Lastly, just one criticism of the AFP story that’s going around:

BEIJING — Thick smog blanketing Beijing went “beyond” measurable pollution levels on Monday, the US embassy said, as a Chinese official warned people to stay indoors and avoid outdoor activities.

Actually, the pollution levels are still measurable, and reported. You can still see the pollution level, as highlighted here (in this case, a PM2.5 concentration of 515.0 ug/m3):

PM above 500

“Beyond index” doesn’t mean the pollution can’t be measured, it just means that the pollution level is beyond the US’ standard system for categorizing, which maxes out at 500. (Though we all know what it’s really called.)

beijing breaks record for longest streak of consecutive blue sky days – best air quality in years

Thursday, January 27th, 2011

Great news! Today is Beijing’s 36th consecutive Blue Sky Day, a day whose Air Pollution Index (API) is 100 or below, indicating “excellent” or “good” air quality. As far as I can tell, this is the longest consecutive streak of Blue Sky Days in Beijing for at least ten years. Previously, there were only three streaks of 30 days or longer, one in 2006 and two during the Olympics.

Although we have seen gaming of the Blue Sky Day metric in the past, in this case both the data and public observation support dramatically cleaner air quality over January 2011 than in months and years past.

On the data side, for the 36-day period December 23, 2010 to January 27, 2011, I calculated an average particulate matter concentration of around 64 ug/m3 in Beijing. (API to PM10 concentration methodology here.) While this is still well above the WHO’s recommended annual limit of 20 ug/m3, this pollution level is less than half of that over the same period in 2009-2010, and is actually on par with the pollution levels during the Olympic (57 ug/m3) and Paralympic (71 ug/m3) periods, which were widely regarded as successful.

Looking at the data another way, an astonishing 18 of the past 36 days have been Grade I “excellent” air quality days in Beijing, which means the API is 50 or below. In 2001, Beijing only had 12 Grade I air quality days the entire year.

From a public observation perspective, I offer up for evidence the conversation I mentioned in my last post which made me start thinking about the streak, this e-mail I received two days ago from another friend:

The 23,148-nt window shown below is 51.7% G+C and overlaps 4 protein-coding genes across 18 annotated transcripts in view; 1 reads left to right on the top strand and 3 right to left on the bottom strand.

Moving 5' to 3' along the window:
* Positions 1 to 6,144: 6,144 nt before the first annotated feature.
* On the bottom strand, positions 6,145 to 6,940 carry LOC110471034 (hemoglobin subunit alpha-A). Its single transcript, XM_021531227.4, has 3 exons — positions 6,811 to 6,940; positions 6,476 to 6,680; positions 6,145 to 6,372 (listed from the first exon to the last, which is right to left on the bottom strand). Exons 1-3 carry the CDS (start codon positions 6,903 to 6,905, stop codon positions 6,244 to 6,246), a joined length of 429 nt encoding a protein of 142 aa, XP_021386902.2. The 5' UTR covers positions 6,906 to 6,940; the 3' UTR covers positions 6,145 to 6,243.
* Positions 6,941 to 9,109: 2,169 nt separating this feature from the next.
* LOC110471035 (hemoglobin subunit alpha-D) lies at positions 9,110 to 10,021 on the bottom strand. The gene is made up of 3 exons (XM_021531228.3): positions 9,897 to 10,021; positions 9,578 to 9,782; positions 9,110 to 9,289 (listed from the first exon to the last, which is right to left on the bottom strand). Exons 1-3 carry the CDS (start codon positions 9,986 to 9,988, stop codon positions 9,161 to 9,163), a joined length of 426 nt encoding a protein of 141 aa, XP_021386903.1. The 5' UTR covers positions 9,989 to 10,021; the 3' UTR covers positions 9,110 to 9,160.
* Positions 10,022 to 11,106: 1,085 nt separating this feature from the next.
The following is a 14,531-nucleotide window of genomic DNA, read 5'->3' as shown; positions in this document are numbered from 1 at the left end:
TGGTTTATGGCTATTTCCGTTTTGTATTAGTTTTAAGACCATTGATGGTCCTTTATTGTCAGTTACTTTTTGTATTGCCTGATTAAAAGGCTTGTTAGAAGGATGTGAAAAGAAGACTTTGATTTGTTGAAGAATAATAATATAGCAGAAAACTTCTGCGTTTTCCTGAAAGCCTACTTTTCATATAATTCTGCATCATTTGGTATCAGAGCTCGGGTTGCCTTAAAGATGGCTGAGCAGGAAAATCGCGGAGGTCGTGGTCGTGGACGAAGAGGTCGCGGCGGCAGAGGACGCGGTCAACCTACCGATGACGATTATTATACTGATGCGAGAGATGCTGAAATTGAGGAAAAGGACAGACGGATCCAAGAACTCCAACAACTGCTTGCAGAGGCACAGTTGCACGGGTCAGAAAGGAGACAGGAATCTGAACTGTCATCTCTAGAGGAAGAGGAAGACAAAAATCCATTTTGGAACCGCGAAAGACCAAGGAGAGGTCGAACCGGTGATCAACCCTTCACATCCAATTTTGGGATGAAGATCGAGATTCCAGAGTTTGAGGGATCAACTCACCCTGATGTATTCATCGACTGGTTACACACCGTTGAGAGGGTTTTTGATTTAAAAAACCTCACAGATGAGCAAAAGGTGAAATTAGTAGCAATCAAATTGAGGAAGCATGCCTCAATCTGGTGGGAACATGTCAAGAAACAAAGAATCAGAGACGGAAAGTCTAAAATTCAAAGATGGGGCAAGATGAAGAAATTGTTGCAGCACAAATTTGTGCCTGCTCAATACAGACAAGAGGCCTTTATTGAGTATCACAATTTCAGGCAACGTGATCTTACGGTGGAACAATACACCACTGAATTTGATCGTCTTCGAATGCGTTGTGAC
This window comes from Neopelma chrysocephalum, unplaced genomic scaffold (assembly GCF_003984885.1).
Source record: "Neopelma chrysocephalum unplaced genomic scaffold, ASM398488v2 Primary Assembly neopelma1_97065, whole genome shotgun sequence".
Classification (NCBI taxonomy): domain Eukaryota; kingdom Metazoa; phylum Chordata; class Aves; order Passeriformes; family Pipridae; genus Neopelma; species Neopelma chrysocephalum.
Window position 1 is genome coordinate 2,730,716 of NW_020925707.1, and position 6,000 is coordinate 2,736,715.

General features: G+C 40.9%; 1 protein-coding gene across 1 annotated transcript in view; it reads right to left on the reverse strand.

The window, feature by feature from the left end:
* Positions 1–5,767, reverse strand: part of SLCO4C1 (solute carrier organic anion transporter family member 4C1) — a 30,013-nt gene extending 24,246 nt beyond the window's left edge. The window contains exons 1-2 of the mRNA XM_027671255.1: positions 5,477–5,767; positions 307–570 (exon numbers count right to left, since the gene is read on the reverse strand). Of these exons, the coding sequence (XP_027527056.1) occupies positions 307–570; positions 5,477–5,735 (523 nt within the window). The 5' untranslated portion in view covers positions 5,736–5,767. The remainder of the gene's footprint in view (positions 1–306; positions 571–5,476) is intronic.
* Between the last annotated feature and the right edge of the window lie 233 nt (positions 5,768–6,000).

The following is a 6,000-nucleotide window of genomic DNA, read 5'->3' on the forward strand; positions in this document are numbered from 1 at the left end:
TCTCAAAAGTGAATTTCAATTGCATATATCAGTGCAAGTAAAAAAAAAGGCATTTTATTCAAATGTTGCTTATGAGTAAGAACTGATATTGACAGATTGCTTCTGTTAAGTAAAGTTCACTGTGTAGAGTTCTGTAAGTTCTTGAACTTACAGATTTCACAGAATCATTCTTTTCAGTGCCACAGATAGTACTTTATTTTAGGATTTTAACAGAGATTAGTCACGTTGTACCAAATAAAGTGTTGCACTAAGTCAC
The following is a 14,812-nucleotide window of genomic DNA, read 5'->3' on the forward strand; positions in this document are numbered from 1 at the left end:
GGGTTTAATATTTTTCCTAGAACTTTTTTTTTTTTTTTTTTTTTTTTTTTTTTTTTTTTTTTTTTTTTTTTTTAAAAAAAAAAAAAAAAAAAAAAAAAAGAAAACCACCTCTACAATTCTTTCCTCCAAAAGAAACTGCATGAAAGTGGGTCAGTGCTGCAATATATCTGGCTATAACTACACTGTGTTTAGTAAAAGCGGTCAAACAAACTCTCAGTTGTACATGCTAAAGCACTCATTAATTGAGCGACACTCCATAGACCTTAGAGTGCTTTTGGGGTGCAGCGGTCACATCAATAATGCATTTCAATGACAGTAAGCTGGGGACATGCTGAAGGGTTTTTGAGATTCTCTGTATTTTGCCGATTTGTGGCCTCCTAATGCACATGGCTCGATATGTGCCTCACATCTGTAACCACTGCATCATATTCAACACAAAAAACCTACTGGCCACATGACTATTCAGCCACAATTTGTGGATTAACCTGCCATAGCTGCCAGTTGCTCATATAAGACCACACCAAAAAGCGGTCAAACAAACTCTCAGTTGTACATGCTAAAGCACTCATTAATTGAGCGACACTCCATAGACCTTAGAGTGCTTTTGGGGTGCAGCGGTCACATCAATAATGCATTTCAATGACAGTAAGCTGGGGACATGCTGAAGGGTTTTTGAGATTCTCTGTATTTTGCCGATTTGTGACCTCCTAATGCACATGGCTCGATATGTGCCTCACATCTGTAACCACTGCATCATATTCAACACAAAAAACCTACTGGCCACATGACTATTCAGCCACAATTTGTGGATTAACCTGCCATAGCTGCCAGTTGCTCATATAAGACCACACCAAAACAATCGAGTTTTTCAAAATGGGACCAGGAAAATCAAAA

I’ve been meaning to ask but since pretty much Christmas Eve I feel like has been the best stretch of air quality since I landed here…even better than the Olympics (which I caught the tail end of). My general air quality test is how well I can see the mountains from Tsinghua or Andingmen bridge. Rarely has there been a miss. I must have clearly seen stars all but a handful of nights and I can’t think of a day that’s looked polluted from start to finish. Are my eyes merely deceiving? Is the wind just being very helpful? Or has there actually been a drop locally?

and finally, the Beijing Air feature from the Asia Society, which features daily pictures, monthly averages, and weekly comparisons of Beijing’s air quality with that of New York. Here’s the past week comparison between Beijing (top row) and New York (bottom row):

asia society jan 11 1
They note, “This week has been by far the cleanest in terms of both blue-ness and air quality stable performance. Even New York looked less impressive.”

So why has the air quality been so uncharacteristically good recently? Unfortunately, I have no data-backed theories, although I would guess it’s a combination of existing pollution control programs and standards beginning to bear fruit, economic slowdown prior to the Chinese New Year holiday, and really favorable weather patterns that have prevented any pollution from building up. (Perhaps the lack of pollution build-up is also related to similar weather patterns that have prevented any measurable precipitation in Beijing since October 23rd.)  Regardless, it’s a great air quality start to 2011. Let’s see how much longer the streak can go.

how long can beijing’s good air quality streak last?

Sunday, January 16th, 2011

Over the past few weeks in Beijing, the air quality has seemed uncharacteristically good. In fact, Beijing has had 25 consecutive Blue Sky Days – days for which the Air Pollution Index has been at 100 or below, representing “good” or “excellent” air quality. This morning a friend remarked that she couldn’t remember any other time when the air quality has been this good for so long continuously. I decided to investigate her claim.